Plasma Descum: This procedure is used to remove thin residual layers of photoresist areas following photoresist development. These residual films are typically less than 1,000 Angstroms thick, but can interfere significantly in resolving the pattern during etching, especially if the pattern geometries are small (such as contact windows). A plasma descum can generally remove these residues in less than a minute.
The wafers or substrate is loaded into the reactor chamber, and a plasma is established by using oxygen. Some people add a little CF4 if the resist is difficult to remove. A plasma is established for the appropriate time, usually about one minute and the system is vented to atmosphere. The wafers or sample is now ready for etching. Good uniformity is required for this process. The AutoGlow 200 is recomended for this applicaiton–a single wafer system that can accomidate up to a 200 mm wafer or square substrate and has both plasma or RIE configurations. A shower-head gas distribution option is suggested for imporved uniformity.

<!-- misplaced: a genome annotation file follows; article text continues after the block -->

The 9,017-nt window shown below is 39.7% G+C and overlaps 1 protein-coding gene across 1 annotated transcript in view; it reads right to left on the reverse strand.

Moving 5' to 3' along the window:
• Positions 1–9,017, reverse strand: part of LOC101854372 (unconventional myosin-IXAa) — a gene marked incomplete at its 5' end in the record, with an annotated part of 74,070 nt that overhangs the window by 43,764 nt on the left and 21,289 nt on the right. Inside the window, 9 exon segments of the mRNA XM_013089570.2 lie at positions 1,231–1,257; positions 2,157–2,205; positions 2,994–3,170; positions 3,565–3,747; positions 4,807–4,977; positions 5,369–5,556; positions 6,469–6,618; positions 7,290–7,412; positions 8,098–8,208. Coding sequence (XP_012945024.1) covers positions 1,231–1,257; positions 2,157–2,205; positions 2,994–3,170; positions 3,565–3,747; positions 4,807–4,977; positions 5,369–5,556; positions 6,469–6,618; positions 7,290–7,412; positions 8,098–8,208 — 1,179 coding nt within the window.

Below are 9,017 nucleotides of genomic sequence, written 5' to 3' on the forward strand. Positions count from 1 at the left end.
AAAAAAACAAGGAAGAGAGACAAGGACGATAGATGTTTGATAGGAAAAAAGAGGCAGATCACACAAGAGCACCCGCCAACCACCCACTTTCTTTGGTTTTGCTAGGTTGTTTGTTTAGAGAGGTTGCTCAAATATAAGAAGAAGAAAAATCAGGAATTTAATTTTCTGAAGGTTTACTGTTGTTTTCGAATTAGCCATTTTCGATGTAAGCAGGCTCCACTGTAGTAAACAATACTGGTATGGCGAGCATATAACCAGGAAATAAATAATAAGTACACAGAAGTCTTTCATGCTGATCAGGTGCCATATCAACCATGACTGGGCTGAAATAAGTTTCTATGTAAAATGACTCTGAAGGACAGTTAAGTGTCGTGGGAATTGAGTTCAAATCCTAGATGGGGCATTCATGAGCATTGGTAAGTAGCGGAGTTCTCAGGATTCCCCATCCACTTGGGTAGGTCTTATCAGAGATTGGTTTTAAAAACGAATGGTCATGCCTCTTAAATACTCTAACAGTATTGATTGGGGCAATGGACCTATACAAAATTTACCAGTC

The plasma descum process itself demands stringent control be maintained so as not to adversely affect the integrity of the photoresist layer or alter the pattern quality. Serious degradation in the uniformity of etching can result.
Arkansas State University has a AutoGlow 200 used for Plasma Organic Descum and RIE:
Arkansas State Universities Online Program Portal Offering Healthcare, Business, Teaching, and more.
Learn more about the Glow Research AutoGlow plasma descum system.